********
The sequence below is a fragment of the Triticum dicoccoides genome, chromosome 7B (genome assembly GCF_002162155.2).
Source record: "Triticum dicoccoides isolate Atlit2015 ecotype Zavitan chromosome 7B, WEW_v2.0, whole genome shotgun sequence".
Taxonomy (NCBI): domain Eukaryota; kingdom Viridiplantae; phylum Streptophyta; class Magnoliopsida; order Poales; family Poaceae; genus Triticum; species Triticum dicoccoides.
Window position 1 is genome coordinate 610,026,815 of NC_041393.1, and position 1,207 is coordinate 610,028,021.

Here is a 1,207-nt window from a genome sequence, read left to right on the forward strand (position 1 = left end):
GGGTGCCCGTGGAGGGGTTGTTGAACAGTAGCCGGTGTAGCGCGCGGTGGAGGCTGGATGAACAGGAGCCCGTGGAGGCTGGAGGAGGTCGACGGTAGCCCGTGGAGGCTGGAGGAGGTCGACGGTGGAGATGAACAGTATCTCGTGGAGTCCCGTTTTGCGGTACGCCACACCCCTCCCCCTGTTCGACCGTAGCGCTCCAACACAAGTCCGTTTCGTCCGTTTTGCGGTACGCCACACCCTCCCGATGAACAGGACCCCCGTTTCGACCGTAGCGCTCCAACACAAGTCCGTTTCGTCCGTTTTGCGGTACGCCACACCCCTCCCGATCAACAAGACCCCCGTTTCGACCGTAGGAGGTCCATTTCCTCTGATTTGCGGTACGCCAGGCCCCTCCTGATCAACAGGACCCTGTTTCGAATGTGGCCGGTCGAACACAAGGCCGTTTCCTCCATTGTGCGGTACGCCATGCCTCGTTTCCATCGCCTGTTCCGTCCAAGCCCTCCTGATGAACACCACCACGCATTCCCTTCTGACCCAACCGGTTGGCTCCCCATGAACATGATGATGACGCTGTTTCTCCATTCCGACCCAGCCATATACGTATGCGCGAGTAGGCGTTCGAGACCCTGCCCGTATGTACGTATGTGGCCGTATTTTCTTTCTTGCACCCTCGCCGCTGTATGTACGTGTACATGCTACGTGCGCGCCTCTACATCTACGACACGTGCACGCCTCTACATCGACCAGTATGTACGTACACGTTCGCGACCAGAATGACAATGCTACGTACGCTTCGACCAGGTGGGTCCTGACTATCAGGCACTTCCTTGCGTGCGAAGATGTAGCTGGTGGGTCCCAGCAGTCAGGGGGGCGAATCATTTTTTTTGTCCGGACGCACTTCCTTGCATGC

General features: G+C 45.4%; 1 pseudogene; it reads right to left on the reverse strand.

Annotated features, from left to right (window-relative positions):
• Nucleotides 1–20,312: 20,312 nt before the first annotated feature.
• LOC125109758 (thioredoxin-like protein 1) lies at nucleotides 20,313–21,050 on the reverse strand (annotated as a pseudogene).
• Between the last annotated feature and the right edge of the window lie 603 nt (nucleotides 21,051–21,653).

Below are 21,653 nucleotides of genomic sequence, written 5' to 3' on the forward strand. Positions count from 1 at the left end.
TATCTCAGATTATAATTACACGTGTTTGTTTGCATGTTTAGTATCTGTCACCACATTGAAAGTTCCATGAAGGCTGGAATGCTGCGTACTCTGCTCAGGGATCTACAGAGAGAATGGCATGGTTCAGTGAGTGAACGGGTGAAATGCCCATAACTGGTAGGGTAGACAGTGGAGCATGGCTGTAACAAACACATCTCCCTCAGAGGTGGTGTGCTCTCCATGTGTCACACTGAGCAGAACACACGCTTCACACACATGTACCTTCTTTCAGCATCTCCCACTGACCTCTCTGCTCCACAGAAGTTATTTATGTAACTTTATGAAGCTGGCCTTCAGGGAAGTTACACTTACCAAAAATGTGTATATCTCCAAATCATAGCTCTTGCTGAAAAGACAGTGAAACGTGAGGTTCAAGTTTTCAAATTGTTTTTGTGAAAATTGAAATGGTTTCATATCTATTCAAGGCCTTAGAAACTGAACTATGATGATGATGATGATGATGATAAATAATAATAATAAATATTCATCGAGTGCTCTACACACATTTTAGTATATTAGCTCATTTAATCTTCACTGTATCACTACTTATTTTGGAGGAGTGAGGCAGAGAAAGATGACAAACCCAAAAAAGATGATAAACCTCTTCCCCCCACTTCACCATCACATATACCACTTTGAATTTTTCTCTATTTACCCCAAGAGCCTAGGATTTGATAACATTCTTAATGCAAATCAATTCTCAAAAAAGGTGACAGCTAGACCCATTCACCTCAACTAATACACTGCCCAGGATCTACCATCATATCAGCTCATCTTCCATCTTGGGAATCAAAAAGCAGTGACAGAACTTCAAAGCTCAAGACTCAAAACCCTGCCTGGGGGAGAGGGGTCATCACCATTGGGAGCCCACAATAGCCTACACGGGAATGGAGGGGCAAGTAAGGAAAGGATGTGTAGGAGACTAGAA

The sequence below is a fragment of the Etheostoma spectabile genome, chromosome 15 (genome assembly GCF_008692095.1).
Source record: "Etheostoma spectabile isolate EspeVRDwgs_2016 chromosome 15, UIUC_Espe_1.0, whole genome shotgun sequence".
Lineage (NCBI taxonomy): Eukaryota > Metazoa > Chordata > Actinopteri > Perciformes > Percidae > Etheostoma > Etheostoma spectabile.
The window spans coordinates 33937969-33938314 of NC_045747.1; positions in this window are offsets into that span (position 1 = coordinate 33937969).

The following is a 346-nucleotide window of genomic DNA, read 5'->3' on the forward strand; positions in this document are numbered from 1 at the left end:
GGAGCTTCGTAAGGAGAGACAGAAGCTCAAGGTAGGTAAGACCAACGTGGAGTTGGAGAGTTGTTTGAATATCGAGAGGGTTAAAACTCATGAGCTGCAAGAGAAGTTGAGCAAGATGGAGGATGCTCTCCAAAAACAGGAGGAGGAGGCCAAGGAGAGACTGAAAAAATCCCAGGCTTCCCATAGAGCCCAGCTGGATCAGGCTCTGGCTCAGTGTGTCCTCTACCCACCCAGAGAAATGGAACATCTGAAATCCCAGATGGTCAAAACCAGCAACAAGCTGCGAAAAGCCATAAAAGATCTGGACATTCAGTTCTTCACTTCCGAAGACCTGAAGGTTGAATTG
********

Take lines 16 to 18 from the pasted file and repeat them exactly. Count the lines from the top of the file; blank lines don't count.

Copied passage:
Lineage (NCBI taxonomy): Eukaryota > Metazoa > Chordata > Actinopteri > Perciformes > Percidae > Etheostoma > Etheostoma spectabile.
The window spans coordinates 33937969-33938314 of NC_045747.1; positions in this window are offsets into that span (position 1 = coordinate 33937969).

The following is a 346-nucleotide window of genomic DNA, read 5'->3' on the forward strand; positions in this document are numbered from 1 at the left end: